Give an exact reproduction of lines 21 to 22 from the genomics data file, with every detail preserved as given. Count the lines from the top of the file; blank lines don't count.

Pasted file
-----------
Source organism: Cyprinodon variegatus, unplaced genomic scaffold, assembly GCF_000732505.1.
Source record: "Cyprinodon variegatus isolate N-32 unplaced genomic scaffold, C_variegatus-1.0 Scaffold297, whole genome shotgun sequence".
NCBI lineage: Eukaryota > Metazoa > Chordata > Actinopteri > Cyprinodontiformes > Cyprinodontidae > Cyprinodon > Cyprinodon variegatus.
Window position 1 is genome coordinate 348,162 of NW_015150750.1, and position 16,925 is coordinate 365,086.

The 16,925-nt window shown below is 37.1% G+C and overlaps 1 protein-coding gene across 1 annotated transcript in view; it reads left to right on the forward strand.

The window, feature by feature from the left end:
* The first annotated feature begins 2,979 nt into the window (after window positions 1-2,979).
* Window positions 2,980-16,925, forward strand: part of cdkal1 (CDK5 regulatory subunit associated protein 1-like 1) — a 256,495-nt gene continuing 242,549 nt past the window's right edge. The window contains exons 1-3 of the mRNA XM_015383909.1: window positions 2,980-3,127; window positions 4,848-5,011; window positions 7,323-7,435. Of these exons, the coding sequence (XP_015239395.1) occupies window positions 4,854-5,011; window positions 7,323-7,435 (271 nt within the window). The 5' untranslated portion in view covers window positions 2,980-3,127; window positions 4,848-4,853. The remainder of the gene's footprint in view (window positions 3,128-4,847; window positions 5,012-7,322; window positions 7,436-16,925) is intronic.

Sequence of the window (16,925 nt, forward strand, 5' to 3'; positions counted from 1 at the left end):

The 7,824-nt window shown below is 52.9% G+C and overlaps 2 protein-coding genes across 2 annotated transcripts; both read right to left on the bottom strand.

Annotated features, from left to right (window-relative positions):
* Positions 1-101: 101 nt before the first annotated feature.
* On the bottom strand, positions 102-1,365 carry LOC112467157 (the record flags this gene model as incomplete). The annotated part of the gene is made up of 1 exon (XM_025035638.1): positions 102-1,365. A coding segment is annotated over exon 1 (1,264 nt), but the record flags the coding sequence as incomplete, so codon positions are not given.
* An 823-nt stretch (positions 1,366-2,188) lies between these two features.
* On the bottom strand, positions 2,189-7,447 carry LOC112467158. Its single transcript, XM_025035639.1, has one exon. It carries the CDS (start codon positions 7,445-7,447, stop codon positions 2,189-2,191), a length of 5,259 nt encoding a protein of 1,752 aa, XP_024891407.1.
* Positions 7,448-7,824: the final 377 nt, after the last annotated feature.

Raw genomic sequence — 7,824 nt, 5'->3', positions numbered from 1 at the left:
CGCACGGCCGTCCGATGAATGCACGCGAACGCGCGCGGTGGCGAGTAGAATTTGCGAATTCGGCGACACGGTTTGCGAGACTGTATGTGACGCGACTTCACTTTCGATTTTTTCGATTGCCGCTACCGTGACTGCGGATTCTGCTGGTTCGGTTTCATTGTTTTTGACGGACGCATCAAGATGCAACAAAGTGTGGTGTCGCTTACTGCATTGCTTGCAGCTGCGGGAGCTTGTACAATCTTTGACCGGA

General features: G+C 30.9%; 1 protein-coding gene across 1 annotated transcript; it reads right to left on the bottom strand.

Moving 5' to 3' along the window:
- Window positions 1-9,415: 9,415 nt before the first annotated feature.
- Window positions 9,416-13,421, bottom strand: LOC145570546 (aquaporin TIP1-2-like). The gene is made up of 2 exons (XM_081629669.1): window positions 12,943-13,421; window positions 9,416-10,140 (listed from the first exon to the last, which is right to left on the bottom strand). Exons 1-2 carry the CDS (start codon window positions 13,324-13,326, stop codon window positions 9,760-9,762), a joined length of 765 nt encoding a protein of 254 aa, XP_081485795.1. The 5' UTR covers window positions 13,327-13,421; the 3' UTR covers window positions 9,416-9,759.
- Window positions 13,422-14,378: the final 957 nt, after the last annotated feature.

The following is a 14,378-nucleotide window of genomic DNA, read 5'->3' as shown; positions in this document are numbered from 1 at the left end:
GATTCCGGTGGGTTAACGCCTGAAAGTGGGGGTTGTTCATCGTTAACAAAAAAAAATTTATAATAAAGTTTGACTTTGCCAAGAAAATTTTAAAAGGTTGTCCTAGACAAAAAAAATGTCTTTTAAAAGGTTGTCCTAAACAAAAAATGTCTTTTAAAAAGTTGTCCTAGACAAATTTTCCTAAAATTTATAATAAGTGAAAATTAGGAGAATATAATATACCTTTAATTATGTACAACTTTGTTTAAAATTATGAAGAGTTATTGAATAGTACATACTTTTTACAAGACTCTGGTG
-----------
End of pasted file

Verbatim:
- Window positions 1-9,415: 9,415 nt before the first annotated feature.
- Window positions 9,416-13,421, bottom strand: LOC145570546 (aquaporin TIP1-2-like). The gene is made up of 2 exons (XM_081629669.1): window positions 12,943-13,421; window positions 9,416-10,140 (listed from the first exon to the last, which is right to left on the bottom strand). Exons 1-2 carry the CDS (start codon window positions 13,324-13,326, stop codon window positions 9,760-9,762), a joined length of 765 nt encoding a protein of 254 aa, XP_081485795.1. The 5' UTR covers window positions 13,327-13,421; the 3' UTR covers window positions 9,416-9,759.